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Disc brakes and gearing: It’s the little things at the Colorado Classic

BRECKENRIDGE, Colorado (VN) — Stage 2 of the Colorado Classic started in the town of Breckenridge and quickly punished riders with 10 trips up the leg-searing Moonstone Road climb. That meant choosing a cassette appropriate for big climbs, a chainring for the downhill sprint through downtown, and reliable brakes to counter the threat of rain throughout the day.

Despite the roiling clouds on the horizon and hairy descents down Illinois Gulch, only riders from two teams chose to run disc brakes. Kiel Reijnen and Greg Daniel from Trek-Segafredo along with Lawson Craddock from Cannondale-Drapac were all spotted on disc-equipped bikes.

“Disc brakes I think are the future of the sport and we’re really fortunate to be on them this year with Cannondale,” Craddock said. “A course like today, the descents are pretty sketchy with turns and fast descents. I’m the only one on the team fortunate enough to be running discs today.”

Reijnen agreed. He rode Trek’s newly-redesigned Emonda, which is so light (665 grams for the disc-ready frame) that even after adding disc brakes the bike still manages to hit the 6.8-kilogram weight limit enforced by the UCI. “This bike’s at the weight limit,” said Reijnen. “The modulation on a disc brake is superior, and this is a technical course. Having the disc brakes is definitely an advantage, and when the bike can be at the weight limit, there’s no reason not to run them. I rode them at Cascade Classic in two stages.” And while Reijnen was enthusiastic about hydraulic stoppers, he still echoed a sentiment shared by much of the peloton: “I’d love more information from the industry on safety. But it seems like it’s less of an issue than we initially thought.”

In preparation for the 7,000 feet of climbing on the 64-mile course, riders chose a mix of forgiving gearing in the rear with a little extra up front. “I’ll run a 30-tooth cog in the back, and a 54-tooth cog up front. I don’t know if I’ll make it to the sprint, or if there’ll be a sprint, but it’ll be nice to have the extra gear,” Reijnen said.

Brent Bookwalter’s BMC Teammachine was also equipped with an 11-30 cassette. Like Reijnen, many other riders chose a 54-tooth chainring up front in case the finish came down to a sprint. The finishing straight in Breckenridge’s downtown slopes slightly downward, so riders wanted all the gear-inches they could get.

Domestic races also afford the opportunity to spot combinations of gear not commonly seen at the WorldTour level. Axeon-Hagens Berman riders, for example, used previous-generation Specialized S-Works Tarmac Pro Race bikes with Zipp 454NSW wheels. (WorldTour riders for Bora-Hansgrohe and Quick-Step generally ride Roval wheels, though Team Astana rode Corima wheels on its S-Works Tarmacs in 2016.)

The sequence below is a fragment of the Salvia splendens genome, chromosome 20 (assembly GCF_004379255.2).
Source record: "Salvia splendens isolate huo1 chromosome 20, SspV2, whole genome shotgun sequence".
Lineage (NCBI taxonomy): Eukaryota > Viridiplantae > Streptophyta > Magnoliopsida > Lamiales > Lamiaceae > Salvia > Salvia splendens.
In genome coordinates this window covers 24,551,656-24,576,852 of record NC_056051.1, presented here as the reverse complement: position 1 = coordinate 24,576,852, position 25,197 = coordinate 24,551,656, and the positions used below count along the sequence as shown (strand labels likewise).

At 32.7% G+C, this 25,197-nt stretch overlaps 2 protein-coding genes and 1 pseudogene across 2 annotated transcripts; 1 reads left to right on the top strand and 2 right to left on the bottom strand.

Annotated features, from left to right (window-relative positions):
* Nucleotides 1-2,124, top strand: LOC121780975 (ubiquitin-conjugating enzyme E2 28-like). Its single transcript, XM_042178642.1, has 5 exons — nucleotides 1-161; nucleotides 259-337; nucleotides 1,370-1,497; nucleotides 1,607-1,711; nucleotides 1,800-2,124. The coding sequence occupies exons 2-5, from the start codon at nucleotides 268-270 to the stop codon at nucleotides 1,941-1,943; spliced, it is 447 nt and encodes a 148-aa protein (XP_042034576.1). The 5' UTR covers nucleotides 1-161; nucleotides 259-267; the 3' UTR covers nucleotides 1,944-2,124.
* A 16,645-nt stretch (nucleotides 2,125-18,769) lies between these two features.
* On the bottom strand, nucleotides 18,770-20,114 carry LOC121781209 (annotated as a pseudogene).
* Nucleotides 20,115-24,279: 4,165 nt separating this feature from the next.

The budgets for UCI Continental and Pro Continental-level teams are much smaller than those for WorldTour squads. Thus, the equipment they have at their disposal isn’t always the most current product iterations. This is especially true on the women’s side, where teams like Amy D. Foundation Racing only have a few bikes on hand to supply to riders. Many riders simply supply their own personal bikes. Steve Donovan, Amy D. Foundation’s mechanic, is used to working with a composite team.

“We don’t have a big budget where all our wheels are the same, all the frames are the same,” Donovan said. “Our riders are on personal bikes, so I’ve got to be ready to work on all sorts of equipment from electrical to mechanical, more spare parts. Most of the riders show up with their bikes in good shape, but the riders don’t always know who’s going to show up as a mechanic, so riders take a fair amount of responsibility for their own equipment.”

Because the race bikes are personal bikes and not team issued equipment, the gear may not always be the most up-to-date. It’s one of the challenges a mechanic faces on a small, budget-strapped team. “Out of my six girls this week, two are on 10-speed and four are on 11-speed. All the bikes that the girls are riding are their own racer-owned bikes.”

It’s not ideal. Yet the level of competition does not suffer based on equipment choices.

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